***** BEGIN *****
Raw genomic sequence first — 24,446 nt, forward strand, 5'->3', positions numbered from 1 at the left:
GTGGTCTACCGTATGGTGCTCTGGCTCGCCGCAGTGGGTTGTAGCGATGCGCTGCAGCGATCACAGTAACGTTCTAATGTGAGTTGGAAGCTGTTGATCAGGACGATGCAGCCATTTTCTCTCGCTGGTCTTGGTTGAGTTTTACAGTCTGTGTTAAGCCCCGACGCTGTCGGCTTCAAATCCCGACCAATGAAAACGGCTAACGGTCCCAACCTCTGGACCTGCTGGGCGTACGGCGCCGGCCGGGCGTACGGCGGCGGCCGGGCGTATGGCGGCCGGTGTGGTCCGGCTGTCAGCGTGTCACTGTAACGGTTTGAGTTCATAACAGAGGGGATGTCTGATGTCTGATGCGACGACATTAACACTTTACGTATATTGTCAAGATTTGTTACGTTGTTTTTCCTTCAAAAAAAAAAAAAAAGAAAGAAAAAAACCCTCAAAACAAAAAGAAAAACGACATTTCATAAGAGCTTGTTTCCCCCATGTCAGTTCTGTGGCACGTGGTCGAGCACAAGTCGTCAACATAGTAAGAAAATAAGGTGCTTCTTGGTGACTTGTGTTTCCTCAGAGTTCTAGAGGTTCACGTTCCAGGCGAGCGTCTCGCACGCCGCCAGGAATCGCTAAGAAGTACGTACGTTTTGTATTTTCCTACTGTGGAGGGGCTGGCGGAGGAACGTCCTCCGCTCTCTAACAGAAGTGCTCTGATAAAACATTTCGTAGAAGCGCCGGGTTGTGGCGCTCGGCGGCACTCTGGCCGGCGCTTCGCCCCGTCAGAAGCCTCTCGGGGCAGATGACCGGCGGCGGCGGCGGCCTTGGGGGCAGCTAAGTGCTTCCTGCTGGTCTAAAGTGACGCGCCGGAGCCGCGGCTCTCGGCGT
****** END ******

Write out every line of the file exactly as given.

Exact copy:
Raw genomic sequence first — 24,446 nt, forward strand, 5'->3', positions numbered from 1 at the left:
GTGGTCTACCGTATGGTGCTCTGGCTCGCCGCAGTGGGTTGTAGCGATGCGCTGCAGCGATCACAGTAACGTTCTAATGTGAGTTGGAAGCTGTTGATCAGGACGATGCAGCCATTTTCTCTCGCTGGTCTTGGTTGAGTTTTACAGTCTGTGTTAAGCCCCGACGCTGTCGGCTTCAAATCCCGACCAATGAAAACGGCTAACGGTCCCAACCTCTGGACCTGCTGGGCGTACGGCGCCGGCCGGGCGTACGGCGGCGGCCGGGCGTATGGCGGCCGGTGTGGTCCGGCTGTCAGCGTGTCACTGTAACGGTTTGAGTTCATAACAGAGGGGATGTCTGATGTCTGATGCGACGACATTAACACTTTACGTATATTGTCAAGATTTGTTACGTTGTTTTTCCTTCAAAAAAAAAAAAAAAGAAAGAAAAAAACCCTCAAAACAAAAAGAAAAACGACATTTCATAAGAGCTTGTTTCCCCCATGTCAGTTCTGTGGCACGTGGTCGAGCACAAGTCGTCAACATAGTAAGAAAATAAGGTGCTTCTTGGTGACTTGTGTTTCCTCAGAGTTCTAGAGGTTCACGTTCCAGGCGAGCGTCTCGCACGCCGCCAGGAATCGCTAAGAAGTACGTACGTTTTGTATTTTCCTACTGTGGAGGGGCTGGCGGAGGAACGTCCTCCGCTCTCTAACAGAAGTGCTCTGATAAAACATTTCGTAGAAGCGCCGGGTTGTGGCGCTCGGCGGCACTCTGGCCGGCGCTTCGCCCCGTCAGAAGCCTCTCGGGGCAGATGACCGGCGGCGGCGGCGGCCTTGGGGGCAGCTAAGTGCTTCCTGCTGGTCTAAAGTGACGCGCCGGAGCCGCGGCTCTCGGCGT